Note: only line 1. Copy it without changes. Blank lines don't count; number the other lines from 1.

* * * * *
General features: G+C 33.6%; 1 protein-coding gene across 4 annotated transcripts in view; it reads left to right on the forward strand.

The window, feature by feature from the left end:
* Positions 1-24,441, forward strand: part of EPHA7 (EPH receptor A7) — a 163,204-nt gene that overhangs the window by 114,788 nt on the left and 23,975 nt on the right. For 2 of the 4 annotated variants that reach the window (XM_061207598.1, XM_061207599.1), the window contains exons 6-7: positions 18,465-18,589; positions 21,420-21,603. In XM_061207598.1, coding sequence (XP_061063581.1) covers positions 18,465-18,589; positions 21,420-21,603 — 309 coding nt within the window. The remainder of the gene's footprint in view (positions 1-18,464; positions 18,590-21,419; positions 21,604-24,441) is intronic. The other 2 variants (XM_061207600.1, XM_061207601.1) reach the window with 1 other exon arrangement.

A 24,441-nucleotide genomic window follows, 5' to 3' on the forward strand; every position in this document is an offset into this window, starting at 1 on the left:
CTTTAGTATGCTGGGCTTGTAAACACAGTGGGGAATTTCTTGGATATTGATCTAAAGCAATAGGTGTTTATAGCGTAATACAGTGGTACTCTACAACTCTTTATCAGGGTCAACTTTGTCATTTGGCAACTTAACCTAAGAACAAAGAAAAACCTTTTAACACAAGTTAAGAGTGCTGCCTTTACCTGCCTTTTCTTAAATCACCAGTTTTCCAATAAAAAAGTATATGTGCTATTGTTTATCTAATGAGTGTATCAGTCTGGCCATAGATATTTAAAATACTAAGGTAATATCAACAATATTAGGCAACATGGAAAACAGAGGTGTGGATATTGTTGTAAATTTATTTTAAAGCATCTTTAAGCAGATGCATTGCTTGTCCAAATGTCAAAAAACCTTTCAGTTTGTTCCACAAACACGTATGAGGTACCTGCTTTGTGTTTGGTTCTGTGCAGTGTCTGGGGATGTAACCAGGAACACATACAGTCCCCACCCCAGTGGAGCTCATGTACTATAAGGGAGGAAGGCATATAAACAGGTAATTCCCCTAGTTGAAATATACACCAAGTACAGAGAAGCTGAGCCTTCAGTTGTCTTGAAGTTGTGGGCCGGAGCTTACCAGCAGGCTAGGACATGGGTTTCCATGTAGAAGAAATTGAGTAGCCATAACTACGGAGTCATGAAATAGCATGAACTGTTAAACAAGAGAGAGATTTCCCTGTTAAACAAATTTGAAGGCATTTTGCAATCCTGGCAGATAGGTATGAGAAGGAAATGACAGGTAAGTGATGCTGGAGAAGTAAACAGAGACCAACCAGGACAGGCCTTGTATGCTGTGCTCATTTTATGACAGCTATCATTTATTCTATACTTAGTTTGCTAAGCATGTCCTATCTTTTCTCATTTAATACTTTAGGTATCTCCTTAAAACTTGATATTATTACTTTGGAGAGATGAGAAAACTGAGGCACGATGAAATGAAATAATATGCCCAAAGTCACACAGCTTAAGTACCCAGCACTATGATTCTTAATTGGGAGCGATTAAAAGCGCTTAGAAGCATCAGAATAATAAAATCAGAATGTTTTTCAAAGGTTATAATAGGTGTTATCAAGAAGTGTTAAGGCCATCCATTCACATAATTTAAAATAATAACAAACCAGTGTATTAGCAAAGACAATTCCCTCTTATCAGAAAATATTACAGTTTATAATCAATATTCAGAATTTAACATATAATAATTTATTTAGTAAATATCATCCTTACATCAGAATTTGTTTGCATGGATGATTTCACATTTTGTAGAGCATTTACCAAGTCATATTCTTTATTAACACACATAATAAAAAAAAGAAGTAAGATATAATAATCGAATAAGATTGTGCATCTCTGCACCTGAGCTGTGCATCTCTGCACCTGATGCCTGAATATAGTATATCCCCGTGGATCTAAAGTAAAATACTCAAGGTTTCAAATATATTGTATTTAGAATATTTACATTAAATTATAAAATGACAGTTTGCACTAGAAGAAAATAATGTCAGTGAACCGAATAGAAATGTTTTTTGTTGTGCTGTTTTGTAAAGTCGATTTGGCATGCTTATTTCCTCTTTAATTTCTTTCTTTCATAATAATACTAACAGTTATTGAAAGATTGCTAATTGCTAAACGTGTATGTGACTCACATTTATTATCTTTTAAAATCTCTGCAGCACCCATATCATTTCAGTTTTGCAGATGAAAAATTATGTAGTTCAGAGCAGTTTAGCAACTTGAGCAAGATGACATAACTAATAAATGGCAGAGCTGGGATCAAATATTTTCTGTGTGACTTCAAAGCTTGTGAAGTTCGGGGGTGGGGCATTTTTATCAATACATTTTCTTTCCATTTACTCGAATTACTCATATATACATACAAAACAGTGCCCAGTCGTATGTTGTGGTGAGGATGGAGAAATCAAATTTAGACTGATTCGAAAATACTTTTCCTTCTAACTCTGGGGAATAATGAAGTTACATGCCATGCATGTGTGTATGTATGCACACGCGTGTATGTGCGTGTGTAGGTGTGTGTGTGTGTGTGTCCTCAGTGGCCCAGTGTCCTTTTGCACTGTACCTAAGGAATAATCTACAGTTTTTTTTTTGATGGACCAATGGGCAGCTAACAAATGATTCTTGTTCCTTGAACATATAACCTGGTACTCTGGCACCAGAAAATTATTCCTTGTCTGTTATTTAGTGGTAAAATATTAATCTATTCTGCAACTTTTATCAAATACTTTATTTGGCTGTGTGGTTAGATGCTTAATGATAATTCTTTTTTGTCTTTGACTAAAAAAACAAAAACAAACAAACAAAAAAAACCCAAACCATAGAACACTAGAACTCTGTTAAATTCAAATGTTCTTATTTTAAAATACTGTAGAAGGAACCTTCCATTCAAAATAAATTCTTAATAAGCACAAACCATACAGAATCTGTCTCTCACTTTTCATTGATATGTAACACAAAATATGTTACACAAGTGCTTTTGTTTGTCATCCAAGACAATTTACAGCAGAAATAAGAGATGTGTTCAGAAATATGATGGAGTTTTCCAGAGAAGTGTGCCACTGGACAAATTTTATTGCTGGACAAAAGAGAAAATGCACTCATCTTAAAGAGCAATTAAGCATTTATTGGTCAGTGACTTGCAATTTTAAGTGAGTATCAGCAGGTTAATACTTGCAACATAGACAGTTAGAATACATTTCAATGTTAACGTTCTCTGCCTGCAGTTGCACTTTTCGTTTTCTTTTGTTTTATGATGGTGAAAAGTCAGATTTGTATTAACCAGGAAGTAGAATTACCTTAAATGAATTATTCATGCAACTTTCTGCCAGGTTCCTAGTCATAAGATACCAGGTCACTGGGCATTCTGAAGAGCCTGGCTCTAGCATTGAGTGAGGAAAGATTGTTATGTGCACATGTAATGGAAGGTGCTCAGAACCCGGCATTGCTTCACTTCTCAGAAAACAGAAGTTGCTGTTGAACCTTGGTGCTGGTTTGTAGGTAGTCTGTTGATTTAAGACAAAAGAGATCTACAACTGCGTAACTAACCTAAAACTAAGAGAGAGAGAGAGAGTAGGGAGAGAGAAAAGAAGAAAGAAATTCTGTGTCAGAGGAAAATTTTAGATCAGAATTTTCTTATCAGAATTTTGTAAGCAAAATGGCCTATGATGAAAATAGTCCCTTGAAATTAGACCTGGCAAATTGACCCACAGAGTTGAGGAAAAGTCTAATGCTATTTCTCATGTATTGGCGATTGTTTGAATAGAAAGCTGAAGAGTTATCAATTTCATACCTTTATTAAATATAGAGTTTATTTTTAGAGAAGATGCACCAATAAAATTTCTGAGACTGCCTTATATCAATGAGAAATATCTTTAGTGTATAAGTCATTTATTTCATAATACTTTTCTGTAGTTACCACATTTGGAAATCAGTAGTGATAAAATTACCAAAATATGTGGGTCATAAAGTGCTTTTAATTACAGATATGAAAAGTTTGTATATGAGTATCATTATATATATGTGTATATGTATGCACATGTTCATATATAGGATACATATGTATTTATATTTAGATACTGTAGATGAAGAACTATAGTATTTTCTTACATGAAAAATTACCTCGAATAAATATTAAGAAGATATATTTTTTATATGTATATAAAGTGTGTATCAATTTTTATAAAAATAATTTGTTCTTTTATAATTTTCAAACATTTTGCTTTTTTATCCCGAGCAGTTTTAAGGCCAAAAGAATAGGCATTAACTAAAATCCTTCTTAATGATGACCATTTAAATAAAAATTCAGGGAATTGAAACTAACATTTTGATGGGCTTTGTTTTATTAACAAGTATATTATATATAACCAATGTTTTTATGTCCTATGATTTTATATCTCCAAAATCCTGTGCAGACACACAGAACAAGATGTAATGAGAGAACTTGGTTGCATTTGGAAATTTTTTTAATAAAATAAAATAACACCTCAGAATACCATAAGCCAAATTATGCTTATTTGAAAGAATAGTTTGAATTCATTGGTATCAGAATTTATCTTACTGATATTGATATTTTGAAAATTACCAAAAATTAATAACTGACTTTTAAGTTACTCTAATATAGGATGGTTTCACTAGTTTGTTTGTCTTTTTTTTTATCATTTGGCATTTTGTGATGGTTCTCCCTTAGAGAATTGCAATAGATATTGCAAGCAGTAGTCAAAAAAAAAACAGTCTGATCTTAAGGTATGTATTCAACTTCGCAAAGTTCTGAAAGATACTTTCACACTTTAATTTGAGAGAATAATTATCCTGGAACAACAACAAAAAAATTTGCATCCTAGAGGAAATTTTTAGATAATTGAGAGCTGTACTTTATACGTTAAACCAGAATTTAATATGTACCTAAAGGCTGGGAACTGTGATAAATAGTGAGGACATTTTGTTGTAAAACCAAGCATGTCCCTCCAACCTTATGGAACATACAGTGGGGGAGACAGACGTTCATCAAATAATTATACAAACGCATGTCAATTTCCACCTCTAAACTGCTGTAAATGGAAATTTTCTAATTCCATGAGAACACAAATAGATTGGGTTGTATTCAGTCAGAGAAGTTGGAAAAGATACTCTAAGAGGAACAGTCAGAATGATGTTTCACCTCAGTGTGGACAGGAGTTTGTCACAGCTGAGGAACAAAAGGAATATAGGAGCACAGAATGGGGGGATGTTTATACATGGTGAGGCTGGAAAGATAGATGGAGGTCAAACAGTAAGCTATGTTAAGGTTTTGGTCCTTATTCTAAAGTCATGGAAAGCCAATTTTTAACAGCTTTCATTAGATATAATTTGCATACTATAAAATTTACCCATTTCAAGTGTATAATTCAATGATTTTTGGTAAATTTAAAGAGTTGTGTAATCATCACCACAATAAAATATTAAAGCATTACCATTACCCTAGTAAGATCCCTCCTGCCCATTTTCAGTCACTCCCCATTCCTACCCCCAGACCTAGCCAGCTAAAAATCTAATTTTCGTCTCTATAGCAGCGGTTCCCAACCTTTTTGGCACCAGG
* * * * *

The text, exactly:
General features: G+C 33.6%; 1 protein-coding gene across 4 annotated transcripts in view; it reads left to right on the forward strand.